Monday, October 20, 2008

GHETTO PLAINSMAN book party @ Spiral Diner on Monday, October 20th in FW

There had been at least two previous opportunities to hear local activist/writer Jarid Manos read from his first full-length publication, a memoir titled GHETTO PLAINSMAN (Temba House Press, 2007). (By the way, Jarid wants us all to be aware that he is not FROM the ghetto, but, rather, fell deeply into the ghetto as part of his path to adulthood and wholeness.) The first reading was at the Arlington coffee spot MochaLux, on a Saturday night. Needless to say, it was not the perfect venue and time for the launch of a quietly-probing revelatory work, read--as Jarid speaks--softly, hastily. I couldn't hear a word from where I sat, and decided to leave it at that.

The next time he gave a public reading from GHETTO PLAINSMAN, it was as the featured writer for the "Open Mic, Open Minds" series at 1919 Hemphill in February. I had to work that night, so I missed the reading, but heard it went well.

So--when I learned that Jarid was slated for a reading at the FWCAC (Fort Worth Community Arts Center) on Tuesday, March 11th, I knew not to miss this one. The FWCAC is a gallery space--a quiet non-smoking venue--so I hoped this environment would be a suitable backdrop for Jarid's unplugged presentation.

I arrived a bit late, as transportation was a bit challenging to secure, but Jarid happened to be taking a small break just after having started his reading. He stepped over to welcome me, as I rolled my wheelchair into place next to Gabriela and Tabalo, noticing that there were alot of familiar faces in the small audience of about 15 folks.

Temba House publisher Greg Johnson sat near the front, and kept offering suggestions for specific passages to read. Jarid paused thoughtfully between these passage readings to elaborate on certain points and to respond to any questions or comments.

As Jarid read aloud from his book, I felt as if a huge blanketing map of buffalo grass was unrolled over us, drawing us into a great plains ambience. The excerpts vividly described moments of Jarid standing--always alone, always questioning himself and the condition of his surroundings--amidst expanses of acreage pocketed with prairie dog holes, or on asphalt lots, sparkling with broken glass and seedy but amiable urban survivalists. I could feel myself there, standing in his jeans, in his wind-flapped flannel shirt with a broken arm in an itchy cast. I could feel myself there, commiserating with the earth, feeling depletion beneath my feet.

GHETTO PLAINSMAN reads as the soliloquy of a loner who, after descending into the deepest of hells, comes to relinquish his anguish in order to make pact with the land and its inhabitants--whether buffalo or bird, homeless derelict or drug-dazed passerby. This deal is a promise to self as well as to them. A promise to strive towards wholeness, recovery, reclamation, and a resurrection of sorts.


Booksigning party with Jarid Manos

MONDAY, October 20th

Spiral Diner - 1314 W. Magnolia Ave.


Free and open to you and me and everyone else.

See you there.

Bring your copy of GHETTO PLAINSMAN for Jarid to sign, or buy one there at the Spiral Diner.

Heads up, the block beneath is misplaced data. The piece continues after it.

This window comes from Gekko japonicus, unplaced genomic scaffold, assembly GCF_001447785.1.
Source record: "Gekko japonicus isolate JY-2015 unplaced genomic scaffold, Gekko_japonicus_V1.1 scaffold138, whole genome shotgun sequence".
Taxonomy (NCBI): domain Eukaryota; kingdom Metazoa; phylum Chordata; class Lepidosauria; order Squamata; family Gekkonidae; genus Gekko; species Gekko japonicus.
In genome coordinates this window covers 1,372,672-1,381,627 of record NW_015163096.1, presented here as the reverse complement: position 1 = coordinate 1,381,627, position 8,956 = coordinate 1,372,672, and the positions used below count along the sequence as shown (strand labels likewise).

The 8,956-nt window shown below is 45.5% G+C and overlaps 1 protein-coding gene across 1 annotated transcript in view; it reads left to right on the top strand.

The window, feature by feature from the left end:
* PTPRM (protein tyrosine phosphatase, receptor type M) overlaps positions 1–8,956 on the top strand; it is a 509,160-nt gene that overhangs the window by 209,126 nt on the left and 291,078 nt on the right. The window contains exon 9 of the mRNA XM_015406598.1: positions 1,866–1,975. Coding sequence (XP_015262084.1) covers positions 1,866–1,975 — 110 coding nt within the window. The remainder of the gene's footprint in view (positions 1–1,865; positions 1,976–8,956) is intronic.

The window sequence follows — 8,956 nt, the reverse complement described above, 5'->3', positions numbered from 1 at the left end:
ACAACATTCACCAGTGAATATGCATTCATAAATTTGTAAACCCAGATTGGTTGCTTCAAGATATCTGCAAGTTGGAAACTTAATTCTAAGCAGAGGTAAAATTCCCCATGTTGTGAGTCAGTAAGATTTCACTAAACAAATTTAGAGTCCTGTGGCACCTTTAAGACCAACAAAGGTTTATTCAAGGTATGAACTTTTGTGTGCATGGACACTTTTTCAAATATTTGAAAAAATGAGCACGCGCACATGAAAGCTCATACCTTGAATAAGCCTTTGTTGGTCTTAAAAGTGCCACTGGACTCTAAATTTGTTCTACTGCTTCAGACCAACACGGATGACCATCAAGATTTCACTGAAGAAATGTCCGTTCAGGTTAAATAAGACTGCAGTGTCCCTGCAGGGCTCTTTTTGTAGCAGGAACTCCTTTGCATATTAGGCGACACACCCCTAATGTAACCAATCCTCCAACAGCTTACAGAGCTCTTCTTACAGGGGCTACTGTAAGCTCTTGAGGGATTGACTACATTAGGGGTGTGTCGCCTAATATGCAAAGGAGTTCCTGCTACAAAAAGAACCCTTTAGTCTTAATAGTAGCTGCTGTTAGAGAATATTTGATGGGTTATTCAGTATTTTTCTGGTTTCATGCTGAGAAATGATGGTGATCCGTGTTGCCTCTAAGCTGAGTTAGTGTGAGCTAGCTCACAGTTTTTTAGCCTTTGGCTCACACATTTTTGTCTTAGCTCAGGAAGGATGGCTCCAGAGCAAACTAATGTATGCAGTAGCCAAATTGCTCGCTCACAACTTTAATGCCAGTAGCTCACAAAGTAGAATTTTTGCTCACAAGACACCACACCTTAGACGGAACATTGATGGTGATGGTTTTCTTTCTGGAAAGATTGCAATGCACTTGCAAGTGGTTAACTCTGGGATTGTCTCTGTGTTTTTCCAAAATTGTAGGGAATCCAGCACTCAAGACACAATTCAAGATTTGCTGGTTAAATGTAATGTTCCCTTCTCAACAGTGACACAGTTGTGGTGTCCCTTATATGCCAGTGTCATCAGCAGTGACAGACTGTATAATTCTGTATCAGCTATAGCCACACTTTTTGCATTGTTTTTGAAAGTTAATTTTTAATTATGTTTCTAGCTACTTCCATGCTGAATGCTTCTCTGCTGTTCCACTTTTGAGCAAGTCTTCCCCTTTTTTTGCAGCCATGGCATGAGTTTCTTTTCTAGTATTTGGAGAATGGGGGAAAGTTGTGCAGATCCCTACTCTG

Sponsored by FW Weekly.



Jarid is a respected ally and comrade here in the 817, and as writer, I have to say that he has penned a wonderfully compelling memoir.

I got a migraine headache sitting up reading the proof copy of this book early last year--it was that good....i just couldn't
put it down...!

Poem #140 of 365

Jarid, I blame you for the headache,
if someone must be at fault,
for I sat and lay in bed reading
your manuscript at 5am today.

I got it from Greg yesterday
and didn't think I'd take the time
to get my eyes up in the book
because I've been so tired lately.

Yet, I woke up so early feeling good,
but didn't want to get dressed, so I
reached for GP and devoured it for
two hours straight.

I recall the various positions in bed. I shifted
with the book in hand to stay comfortable,
on my belly, on my back, sitting up,
but something locked in my neck.

And yet, I couldn't pull away, your story
answered questions and brought others,
so I flipped and turned here and there
to learn about you more.

And, too late, the pain started rising,
in my shoulders and my neck, so tight
and stiffened with contortions
was my body in reading repose.

When the headache came full force,
I cussed my curiosity and my
lascivious reading tenacity and
pressed my temples and walked
the floors, trying to come back
to my senses, get away from the pain.

I never recovered that day or night, though
I had brief spells of rest and latent ache. And
now I fear to resume the read, and Greg
thinks me superstitious, although I beg
to differ.

Lastly, I want to offer a back cover blurb:
"Reading this book gave me the worst
headache of this century, and it was
worth the pain."

Someone, though, please tell me how
it ends.

copyright 2007 tammy melody gomez


Fannie said...

I just lucked up on this site,searching for some Hispanic poetry for my kids to read. I met Jarid once.
If only had I begun my search earlier maybe I would have made it to Spirals tonight.

Tammy Gomez said...

fannie: check out the free public performance of music & poetry at the Fort Worth Public Library (downtown) this coming friday, October 24th, 5-7pm.

i'll be doing a set with my friend and guitarist Ramsey Sprague.

introduce yourself, if you go. would love to meet you (and your kids).